Coronavirus-related anxiety and family quarantine can increase the likelihood of domestic violence, according to Kristen Brundage, supervisor of the Family Advocacy Program at Joint Base Lewis-McChord, Wash., which is similar to support programs at other installations.

“When our stress goes up, or when we are feeling tension, explosive moments can happen,” Brundage said in a JBLM news story. “We are being isolated in our homes, and for some that means a huge increase in contact with their families, especially military families who may not have had as much time together before.”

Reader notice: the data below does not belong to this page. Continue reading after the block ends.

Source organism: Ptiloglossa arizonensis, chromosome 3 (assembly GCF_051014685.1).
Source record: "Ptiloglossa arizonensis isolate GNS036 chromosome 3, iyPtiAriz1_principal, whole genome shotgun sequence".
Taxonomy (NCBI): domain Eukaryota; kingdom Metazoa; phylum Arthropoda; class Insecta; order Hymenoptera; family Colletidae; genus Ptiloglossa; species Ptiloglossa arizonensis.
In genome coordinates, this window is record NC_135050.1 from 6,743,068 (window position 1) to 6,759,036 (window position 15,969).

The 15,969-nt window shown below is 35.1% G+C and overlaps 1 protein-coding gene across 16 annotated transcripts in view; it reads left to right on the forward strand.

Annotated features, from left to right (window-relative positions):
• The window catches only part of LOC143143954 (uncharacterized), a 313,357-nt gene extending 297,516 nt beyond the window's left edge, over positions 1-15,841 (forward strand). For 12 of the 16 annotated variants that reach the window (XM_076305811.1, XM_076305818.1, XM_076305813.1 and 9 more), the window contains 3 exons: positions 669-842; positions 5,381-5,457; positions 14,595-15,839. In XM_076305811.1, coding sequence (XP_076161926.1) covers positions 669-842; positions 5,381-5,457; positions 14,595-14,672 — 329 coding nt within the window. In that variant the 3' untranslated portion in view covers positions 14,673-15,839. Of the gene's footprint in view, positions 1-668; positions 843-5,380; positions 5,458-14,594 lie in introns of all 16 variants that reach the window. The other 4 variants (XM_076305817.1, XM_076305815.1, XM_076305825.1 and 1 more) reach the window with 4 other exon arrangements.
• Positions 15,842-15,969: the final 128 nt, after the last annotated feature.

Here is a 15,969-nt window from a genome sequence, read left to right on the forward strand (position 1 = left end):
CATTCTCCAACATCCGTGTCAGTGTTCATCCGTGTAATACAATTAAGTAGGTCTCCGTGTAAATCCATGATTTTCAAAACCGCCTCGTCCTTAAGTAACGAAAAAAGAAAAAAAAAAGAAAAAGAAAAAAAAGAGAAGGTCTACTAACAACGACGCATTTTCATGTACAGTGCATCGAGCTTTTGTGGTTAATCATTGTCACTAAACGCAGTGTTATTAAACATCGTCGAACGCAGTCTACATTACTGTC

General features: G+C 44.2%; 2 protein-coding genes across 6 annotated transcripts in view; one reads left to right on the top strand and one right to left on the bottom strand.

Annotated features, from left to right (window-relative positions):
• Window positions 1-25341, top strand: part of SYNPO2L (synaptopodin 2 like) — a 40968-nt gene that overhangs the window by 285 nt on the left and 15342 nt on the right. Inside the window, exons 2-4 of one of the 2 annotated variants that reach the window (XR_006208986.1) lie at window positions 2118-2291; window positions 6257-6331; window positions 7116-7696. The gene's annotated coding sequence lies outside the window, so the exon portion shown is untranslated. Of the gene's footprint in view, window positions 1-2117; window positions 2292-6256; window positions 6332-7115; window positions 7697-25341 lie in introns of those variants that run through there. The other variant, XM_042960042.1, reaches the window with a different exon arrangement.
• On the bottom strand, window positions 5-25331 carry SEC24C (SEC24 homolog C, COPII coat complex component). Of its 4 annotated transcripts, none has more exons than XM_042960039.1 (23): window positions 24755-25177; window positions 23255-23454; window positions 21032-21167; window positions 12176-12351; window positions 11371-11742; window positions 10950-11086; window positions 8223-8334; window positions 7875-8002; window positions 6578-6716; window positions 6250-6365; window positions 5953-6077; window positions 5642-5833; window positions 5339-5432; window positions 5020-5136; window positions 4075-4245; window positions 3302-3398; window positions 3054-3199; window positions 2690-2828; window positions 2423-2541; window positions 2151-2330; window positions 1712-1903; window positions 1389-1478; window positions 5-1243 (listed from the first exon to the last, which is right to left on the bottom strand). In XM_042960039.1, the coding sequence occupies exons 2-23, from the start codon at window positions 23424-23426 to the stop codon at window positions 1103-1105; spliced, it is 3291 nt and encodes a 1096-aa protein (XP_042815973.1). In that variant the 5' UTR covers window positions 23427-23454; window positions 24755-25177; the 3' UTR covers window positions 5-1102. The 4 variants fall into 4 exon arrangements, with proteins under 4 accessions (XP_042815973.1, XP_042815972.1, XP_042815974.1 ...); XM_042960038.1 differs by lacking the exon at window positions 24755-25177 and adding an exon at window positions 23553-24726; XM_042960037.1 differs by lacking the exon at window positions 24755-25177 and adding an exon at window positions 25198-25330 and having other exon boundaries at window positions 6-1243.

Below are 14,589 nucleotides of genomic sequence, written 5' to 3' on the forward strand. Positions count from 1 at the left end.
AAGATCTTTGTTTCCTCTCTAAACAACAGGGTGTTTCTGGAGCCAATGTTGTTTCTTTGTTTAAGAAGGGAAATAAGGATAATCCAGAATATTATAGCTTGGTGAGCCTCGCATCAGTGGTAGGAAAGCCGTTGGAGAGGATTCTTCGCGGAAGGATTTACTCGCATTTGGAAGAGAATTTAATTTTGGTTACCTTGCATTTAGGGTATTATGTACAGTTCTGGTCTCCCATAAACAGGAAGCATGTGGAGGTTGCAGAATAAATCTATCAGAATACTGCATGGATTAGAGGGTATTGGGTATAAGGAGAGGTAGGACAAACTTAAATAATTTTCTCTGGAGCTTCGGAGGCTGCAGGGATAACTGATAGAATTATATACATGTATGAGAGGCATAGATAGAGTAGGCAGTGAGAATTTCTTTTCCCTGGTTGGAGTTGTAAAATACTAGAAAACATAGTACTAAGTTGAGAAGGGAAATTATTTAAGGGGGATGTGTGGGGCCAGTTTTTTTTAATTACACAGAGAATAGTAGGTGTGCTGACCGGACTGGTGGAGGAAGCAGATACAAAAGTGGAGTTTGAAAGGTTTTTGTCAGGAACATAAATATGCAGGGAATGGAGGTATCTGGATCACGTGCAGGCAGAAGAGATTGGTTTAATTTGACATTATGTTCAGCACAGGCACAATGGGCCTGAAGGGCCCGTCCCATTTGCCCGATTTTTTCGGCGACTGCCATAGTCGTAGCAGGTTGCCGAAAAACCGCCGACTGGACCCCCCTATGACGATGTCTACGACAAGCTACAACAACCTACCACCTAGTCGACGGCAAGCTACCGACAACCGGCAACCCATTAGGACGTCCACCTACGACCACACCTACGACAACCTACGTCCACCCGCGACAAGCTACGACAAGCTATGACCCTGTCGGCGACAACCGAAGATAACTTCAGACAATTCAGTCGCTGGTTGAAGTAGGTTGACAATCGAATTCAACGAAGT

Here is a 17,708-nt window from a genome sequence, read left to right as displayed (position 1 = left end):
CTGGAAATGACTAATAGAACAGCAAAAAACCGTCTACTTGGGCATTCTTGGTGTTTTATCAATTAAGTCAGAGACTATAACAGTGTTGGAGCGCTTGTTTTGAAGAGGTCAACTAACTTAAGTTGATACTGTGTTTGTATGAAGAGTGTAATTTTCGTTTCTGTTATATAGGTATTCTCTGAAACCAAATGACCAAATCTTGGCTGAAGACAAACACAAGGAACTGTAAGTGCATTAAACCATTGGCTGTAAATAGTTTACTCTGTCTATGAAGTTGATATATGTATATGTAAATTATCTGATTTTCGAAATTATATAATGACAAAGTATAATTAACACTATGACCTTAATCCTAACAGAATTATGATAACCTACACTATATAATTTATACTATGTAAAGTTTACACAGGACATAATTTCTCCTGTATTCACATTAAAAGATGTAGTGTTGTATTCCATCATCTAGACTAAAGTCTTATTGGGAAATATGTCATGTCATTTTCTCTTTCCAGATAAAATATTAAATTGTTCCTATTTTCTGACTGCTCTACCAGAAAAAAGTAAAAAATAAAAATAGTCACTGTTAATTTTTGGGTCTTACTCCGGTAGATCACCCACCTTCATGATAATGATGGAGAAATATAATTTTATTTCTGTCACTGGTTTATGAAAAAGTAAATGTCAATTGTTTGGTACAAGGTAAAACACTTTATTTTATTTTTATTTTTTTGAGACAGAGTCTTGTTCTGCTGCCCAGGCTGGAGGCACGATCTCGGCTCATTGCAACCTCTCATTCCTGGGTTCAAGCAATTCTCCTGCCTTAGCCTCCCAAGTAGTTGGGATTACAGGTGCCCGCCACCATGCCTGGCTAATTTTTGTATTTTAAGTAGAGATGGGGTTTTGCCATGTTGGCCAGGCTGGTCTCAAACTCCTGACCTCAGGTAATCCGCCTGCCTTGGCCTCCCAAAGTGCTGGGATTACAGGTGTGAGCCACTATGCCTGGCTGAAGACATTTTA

Brundage said that many people can no longer depend on safe havens or hobbies that may typically help them cope with tough times.

Brundage’s center, like many of its peers across the country, has a 24/7 hotline. Brundage said anyone who feels in immediate danger should call 911.

“It’s OK to admit that this is difficult and get through it as a team,” she said.

Photo by Sgt. Erica Earl